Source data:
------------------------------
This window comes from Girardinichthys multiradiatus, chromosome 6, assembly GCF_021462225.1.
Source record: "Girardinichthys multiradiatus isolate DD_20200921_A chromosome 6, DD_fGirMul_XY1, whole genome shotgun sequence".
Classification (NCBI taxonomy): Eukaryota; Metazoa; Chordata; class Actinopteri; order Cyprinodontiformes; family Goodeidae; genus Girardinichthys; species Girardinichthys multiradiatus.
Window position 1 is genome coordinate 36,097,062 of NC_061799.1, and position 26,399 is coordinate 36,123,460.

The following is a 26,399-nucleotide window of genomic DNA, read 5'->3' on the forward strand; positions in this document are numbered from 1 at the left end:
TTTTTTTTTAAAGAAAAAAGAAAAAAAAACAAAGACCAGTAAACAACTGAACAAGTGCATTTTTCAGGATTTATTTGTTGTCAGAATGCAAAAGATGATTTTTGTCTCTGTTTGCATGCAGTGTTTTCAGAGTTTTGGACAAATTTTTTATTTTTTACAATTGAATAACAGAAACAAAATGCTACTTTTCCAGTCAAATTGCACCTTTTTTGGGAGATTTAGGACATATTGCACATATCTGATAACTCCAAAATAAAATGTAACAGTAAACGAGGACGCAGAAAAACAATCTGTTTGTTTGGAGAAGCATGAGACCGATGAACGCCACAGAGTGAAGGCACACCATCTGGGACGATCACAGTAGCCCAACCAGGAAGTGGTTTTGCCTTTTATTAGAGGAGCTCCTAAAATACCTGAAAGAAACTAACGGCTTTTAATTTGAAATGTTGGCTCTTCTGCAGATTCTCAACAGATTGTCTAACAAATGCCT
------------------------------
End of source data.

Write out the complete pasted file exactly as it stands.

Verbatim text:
This window comes from Girardinichthys multiradiatus, chromosome 6, assembly GCF_021462225.1.
Source record: "Girardinichthys multiradiatus isolate DD_20200921_A chromosome 6, DD_fGirMul_XY1, whole genome shotgun sequence".
Classification (NCBI taxonomy): Eukaryota; Metazoa; Chordata; class Actinopteri; order Cyprinodontiformes; family Goodeidae; genus Girardinichthys; species Girardinichthys multiradiatus.
Window position 1 is genome coordinate 36,097,062 of NC_061799.1, and position 26,399 is coordinate 36,123,460.

The following is a 26,399-nucleotide window of genomic DNA, read 5'->3' on the forward strand; positions in this document are numbered from 1 at the left end:
TTTTTTTTTAAAGAAAAAAGAAAAAAAAACAAAGACCAGTAAACAACTGAACAAGTGCATTTTTCAGGATTTATTTGTTGTCAGAATGCAAAAGATGATTTTTGTCTCTGTTTGCATGCAGTGTTTTCAGAGTTTTGGACAAATTTTTTATTTTTTACAATTGAATAACAGAAACAAAATGCTACTTTTCCAGTCAAATTGCACCTTTTTTGGGAGATTTAGGACATATTGCACATATCTGATAACTCCAAAATAAAATGTAACAGTAAACGAGGACGCAGAAAAACAATCTGTTTGTTTGGAGAAGCATGAGACCGATGAACGCCACAGAGTGAAGGCACACCATCTGGGACGATCACAGTAGCCCAACCAGGAAGTGGTTTTGCCTTTTATTAGAGGAGCTCCTAAAATACCTGAAAGAAACTAACGGCTTTTAATTTGAAATGTTGGCTCTTCTGCAGATTCTCAACAGATTGTCTAACAAATGCCT